Within our human history the story of the tower of Babel is wide spread. I think this story tells us something about the conflict humans had about how the whole picture of earth and sun were put together. We all know that the tower of Babel was about creating a tower to the sun; a construction to the sun. I think it is a story about the confusion that appeared when humans tried - not to create a construction to the sun - but to create a construct about the position of the sun.

    When at the equator, the sun rises high above in the sky at noon. If our ancestors had begun the be more nomadic - that is, started to roam larger and larger areas - then the phenomenon of a shifting sun in the sky would deliver contradicting stories that could be verified only after travelling large distances. If all tribes were able to communicate with each other then there had to be a point in time when tribes in the North would start telling a different story about the position of the sun than tribes in the South.

    It would really take a long time before this would become a topic, but once it had become a topic it becomes more than just absolutely all-consuming. One tribe would say that the sun moves up and down, but never further up than their own location, while the other tribe would say that the sun moves up and down, but never further down than their own location.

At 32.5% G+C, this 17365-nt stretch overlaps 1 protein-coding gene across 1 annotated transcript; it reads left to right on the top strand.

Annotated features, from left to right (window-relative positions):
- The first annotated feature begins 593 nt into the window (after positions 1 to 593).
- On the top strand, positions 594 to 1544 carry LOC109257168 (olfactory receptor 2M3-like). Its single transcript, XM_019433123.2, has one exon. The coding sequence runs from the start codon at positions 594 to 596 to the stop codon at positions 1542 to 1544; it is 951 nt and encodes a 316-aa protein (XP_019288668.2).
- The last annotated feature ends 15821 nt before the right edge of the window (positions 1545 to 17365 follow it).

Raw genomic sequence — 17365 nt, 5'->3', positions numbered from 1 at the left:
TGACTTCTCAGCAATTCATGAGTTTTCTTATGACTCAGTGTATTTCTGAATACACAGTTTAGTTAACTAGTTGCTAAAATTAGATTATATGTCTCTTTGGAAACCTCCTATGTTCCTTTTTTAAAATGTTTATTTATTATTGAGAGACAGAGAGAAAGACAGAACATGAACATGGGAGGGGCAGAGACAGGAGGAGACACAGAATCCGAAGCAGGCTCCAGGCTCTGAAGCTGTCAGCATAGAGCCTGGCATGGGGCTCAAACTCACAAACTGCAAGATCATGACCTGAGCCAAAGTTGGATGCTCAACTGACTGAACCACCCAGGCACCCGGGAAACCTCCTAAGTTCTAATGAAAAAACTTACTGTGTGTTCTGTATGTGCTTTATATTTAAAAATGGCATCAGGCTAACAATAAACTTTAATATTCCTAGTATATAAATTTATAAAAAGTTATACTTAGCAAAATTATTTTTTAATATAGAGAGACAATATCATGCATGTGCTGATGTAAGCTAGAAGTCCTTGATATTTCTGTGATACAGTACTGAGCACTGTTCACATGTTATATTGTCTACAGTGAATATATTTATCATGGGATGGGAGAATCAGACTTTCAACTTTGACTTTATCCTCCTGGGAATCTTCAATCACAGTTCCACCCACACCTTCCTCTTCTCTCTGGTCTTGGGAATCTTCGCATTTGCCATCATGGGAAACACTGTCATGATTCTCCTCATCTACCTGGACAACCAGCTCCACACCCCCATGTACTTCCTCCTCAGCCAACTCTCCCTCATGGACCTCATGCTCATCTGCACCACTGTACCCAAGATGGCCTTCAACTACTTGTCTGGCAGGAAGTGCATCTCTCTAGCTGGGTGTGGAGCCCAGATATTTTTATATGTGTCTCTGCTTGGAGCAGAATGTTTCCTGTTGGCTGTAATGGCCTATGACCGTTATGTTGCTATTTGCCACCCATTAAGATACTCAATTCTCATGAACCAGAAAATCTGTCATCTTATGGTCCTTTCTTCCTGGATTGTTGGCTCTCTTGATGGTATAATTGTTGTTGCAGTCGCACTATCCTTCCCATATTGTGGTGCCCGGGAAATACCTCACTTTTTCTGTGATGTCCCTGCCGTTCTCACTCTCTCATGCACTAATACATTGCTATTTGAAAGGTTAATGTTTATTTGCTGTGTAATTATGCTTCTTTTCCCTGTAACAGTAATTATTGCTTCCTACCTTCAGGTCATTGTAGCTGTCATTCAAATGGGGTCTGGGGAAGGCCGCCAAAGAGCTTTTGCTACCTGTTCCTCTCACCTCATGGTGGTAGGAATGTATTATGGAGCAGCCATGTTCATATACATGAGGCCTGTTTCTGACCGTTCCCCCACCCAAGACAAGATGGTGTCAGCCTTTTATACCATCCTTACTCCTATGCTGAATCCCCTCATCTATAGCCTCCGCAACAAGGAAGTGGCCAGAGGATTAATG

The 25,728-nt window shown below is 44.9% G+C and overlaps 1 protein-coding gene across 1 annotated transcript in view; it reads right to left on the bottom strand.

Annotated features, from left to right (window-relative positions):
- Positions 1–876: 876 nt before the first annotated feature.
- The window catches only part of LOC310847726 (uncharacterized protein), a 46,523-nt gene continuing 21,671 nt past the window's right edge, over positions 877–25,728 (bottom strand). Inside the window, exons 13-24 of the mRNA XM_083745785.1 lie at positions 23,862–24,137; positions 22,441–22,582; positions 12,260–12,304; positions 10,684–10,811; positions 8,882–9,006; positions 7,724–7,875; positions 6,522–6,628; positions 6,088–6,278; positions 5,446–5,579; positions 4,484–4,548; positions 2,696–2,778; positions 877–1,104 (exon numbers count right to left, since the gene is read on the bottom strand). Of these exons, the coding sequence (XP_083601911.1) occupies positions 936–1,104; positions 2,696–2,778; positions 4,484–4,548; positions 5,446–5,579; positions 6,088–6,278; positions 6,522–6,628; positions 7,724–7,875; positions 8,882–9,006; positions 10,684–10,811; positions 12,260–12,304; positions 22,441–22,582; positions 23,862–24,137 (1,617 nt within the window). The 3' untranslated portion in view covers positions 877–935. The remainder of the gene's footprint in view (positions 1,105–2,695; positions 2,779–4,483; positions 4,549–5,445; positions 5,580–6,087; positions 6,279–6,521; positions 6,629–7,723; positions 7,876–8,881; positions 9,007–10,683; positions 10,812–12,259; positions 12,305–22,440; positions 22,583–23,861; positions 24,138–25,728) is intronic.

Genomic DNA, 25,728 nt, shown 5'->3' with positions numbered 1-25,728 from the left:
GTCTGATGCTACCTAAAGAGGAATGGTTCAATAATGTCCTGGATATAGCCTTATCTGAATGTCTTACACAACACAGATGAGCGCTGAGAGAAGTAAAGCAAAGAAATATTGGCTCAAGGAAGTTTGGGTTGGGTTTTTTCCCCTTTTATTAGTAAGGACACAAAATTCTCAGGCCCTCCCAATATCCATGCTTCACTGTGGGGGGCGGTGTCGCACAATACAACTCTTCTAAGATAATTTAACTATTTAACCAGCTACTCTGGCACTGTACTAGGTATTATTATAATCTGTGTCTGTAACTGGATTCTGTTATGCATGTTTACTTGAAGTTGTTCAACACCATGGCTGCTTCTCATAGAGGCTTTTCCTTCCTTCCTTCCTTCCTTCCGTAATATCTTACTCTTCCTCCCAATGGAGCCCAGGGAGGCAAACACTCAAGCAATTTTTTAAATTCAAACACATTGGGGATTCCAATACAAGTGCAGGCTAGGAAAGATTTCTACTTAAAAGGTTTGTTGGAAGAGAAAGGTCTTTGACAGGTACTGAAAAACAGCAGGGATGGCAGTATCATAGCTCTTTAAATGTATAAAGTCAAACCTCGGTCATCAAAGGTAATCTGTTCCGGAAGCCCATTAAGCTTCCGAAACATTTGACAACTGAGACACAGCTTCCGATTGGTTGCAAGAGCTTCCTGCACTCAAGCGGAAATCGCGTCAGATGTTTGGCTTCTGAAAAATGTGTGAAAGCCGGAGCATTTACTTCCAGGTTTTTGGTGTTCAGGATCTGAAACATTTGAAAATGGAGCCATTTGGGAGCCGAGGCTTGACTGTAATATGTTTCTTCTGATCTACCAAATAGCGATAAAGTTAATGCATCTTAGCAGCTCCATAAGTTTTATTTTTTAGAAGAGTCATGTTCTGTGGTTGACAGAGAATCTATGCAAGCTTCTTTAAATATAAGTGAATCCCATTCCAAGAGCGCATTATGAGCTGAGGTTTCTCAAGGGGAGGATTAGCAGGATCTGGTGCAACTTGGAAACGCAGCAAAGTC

To make certain that they were talking about the sun in the same position they would line up body next to body, and the tribe from the North would have the sun come up on the left side, while the tribe from the South would have the sun come up on the right side. If the earth was flat in their minds there would have not been a single shred of doubt that the other folks were completely totally pulling their legs. And after further sworn testimonies the tribes would not be able than to completely split up over this issue.

    Especially when these tribes had a vocabulary, but not an extensive vocabulary as we have today then the position of the sun may have been truly important. The sun may have been used as the guiding star in the sky to help position yourself. Conflicting ideas about the sun would then lead to not meeting up with your fellow tribes anymore; endangering a positive outcome for that tribe.

    I would not be surprised if this is the moment in time when our human ancestors really started to roam the planet. If they were curious about the position of the sun, they could have populated the planet just with this simple goal in mind to find out what the heck the position of the sun truly was. While on the go, they could have figured out that it was not the sun, but their very own feet that created the weird position, and with the knowledge that the earth was round another reason to trek around the globe could have been instilled in them

    Eratosthenes http://www-gap.dcs.st-and.ac.uk/~history/Mathematicians/Eratosthenes.html had already calculated the circumference of the earth more than 22 centuries ago. The idea of a flat earth may have become more popular afterwards in the dark ages, but before it may have been an ordinary idea.